This replica of an Evel Knievel jump bike is going for sale at auction in the UK. Silverstone Auctions describe is as an 'exact replica, before going to explain it isn't an exact replica, because it's an XLCH engine and modified XLCH frame, not an XR750 like the iconic stuntman was jumping at the time. Still, it's interesting.
The owner/builder, John Timoney says, 'Many, many years of collecting parts and information went into this bike, as well as an insane amount of money to get it hand-built and worked on by the right people - Andy and Sav at Pacoima Motorcycles in Norfolk, and Baz Church, who did the engine. Help was also sought from Lathan Mackay at the Topeka Museum in Kansas, along with other noted experts, including John Steele in the USA, who met Knievel and did a deal to sell licensed replica Knievel XRs.'
John continues, 'The bike is road registered and road legal, although during daylight hours only, as it has no lights or electrics. As a historic vehicle, it’s also free from road tax, so you can legally avoid paying tax, unlike Knievel, who got caught for doing exactly that. It’s registered correctly as a 1966 XLCH, and the original frame is included in the sale. The original XLCH donor bike was a basket case and has been rescued. It was a perfect base, as it already had numerous parts that weren’t original, so I had no qualms about chopping up an original bike. The reason the frame wasn’t used, and is supplied as a spare, is because I sourced a 1979 Sportster frame, because the rear geometry and castings on the rear of the frame for that year, are very close to the dimensions and look of an XR750 flat tracker. The front end was then cut out and new parts fabricated, to the exact dimensions of an XR750 (using factory blueprints). Many people make XR-replicas and street trackers, but nobody goes to the trouble of copying the headstock and rake of the bikes… and I’m not surprised; it’s a lot of work. But to me, that’s one of the magical ingredients that gives the bike it’s aggressive stance. Many original 1970s XR race parts were sourced and imported, including waffle grips, fork-stops, kill switch, and an ex-race XR750 oil tank.'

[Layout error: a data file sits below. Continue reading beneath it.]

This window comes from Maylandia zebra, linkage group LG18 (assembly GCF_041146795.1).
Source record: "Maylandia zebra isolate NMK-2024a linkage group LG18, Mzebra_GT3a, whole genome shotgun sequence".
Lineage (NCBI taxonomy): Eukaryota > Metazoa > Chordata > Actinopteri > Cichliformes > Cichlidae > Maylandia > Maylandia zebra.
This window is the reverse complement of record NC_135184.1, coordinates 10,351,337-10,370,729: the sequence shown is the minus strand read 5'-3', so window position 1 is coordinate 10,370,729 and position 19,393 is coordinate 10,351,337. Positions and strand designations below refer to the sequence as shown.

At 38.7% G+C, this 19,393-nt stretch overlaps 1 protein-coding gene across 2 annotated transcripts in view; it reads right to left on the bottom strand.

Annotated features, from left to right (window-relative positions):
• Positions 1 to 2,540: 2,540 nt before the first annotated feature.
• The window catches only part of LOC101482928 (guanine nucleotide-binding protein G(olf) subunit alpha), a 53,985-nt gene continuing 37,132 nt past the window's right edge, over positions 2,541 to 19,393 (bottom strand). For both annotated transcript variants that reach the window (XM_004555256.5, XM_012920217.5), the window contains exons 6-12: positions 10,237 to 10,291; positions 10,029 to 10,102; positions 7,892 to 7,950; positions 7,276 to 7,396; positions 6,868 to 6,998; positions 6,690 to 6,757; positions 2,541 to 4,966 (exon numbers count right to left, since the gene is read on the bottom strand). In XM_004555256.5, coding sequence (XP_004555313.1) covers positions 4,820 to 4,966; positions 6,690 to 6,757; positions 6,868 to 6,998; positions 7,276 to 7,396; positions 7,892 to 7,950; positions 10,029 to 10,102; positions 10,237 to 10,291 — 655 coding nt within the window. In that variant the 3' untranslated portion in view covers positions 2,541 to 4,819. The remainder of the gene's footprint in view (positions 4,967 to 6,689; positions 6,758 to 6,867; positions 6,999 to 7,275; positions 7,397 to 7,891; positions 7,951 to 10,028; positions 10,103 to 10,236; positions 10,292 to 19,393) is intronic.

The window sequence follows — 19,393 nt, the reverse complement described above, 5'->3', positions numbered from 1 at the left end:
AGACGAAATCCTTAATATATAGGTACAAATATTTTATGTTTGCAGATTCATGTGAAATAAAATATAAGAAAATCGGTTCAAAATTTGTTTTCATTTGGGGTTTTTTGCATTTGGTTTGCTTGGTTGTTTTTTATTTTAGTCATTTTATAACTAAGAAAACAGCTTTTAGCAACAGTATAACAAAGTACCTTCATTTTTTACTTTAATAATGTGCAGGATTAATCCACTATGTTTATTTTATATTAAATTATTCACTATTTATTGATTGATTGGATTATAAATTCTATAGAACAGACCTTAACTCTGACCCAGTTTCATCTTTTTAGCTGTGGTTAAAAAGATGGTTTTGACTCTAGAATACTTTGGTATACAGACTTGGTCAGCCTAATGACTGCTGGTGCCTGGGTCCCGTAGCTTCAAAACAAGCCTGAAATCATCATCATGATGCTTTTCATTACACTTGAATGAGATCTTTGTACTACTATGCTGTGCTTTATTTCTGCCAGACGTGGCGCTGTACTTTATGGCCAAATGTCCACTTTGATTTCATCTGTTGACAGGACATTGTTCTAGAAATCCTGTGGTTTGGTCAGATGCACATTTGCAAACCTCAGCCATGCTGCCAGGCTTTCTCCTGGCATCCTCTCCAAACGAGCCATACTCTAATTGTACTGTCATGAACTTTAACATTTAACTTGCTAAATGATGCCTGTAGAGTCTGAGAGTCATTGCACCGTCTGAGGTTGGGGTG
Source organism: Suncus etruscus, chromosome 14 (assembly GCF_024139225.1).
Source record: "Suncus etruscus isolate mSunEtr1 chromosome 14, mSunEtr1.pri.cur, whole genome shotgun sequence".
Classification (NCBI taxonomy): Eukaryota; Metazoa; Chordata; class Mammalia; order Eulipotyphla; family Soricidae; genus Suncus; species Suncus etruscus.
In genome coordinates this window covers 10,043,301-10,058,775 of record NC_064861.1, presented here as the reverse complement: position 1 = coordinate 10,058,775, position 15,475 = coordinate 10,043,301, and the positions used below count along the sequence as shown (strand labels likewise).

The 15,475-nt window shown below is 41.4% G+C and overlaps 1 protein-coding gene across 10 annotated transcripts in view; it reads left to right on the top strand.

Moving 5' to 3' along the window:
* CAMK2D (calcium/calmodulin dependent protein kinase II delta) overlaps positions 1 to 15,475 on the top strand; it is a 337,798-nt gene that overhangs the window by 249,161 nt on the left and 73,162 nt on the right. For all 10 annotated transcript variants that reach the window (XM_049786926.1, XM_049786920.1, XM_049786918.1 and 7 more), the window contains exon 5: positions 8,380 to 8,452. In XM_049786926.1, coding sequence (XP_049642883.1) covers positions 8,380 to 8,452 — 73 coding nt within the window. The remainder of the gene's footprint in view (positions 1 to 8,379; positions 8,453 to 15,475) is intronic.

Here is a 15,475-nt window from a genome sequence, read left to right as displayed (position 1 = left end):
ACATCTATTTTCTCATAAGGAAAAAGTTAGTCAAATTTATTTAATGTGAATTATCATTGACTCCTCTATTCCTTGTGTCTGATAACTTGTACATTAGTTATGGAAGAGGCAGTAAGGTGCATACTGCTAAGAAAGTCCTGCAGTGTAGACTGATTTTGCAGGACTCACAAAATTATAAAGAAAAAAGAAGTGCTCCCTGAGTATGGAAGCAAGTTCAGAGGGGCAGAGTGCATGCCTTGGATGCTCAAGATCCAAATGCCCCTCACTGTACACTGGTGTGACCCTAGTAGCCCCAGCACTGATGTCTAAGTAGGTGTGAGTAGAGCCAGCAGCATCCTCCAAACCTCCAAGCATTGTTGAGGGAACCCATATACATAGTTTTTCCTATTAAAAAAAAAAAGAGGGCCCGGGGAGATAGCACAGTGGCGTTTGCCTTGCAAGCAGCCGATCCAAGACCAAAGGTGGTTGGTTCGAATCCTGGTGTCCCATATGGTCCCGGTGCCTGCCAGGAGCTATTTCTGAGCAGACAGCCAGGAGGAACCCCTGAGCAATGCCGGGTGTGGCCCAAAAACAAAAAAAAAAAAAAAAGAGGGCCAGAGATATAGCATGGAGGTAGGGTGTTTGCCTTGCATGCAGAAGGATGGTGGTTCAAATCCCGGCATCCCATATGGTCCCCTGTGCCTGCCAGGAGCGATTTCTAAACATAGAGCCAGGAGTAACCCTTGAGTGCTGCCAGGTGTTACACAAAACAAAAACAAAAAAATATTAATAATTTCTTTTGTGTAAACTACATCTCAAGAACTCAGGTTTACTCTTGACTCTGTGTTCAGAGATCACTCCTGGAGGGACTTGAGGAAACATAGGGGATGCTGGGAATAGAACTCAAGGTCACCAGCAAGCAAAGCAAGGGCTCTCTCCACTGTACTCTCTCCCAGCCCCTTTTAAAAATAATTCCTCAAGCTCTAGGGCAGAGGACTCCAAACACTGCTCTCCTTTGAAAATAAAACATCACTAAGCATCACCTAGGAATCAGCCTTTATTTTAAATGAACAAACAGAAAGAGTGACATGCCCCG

About the paint, the owner says 'The petrol tank and tail were completed by two artists that I persuaded to collaborate. The base colours are airbrushed, and the graphics, lettering and gold leaf was all hand-painted by a guy known as Nefarious; an unbelievable talent who has now sadly passed away. There’s no vinyl or stickers, and this has been done as faithfully as possible to George Sedlak’s original design (Evel’s painter throughout the 1970s, who was responsible for customising his bikes and helmets). There’s a correct vinyl pinstripe seat which replicates the jump bike; Evel had his driver and mechanic, John Hood, bring three XRs to Wembley: A jump bike, a wheelie bike, and a spare. The wheelie bike had seat pinstripes which ran 90 degrees the other way, to give Evel better ’shoe-grip’ for standing wheelies.'
The Harley is in the auction at the NEC Classic Motor Show on 12th November. For more info visit www.iconicauctioneers.com
If you like this, you'll probably love the monster cover story we have on a very special Harley XR750 project in Sideburn 53.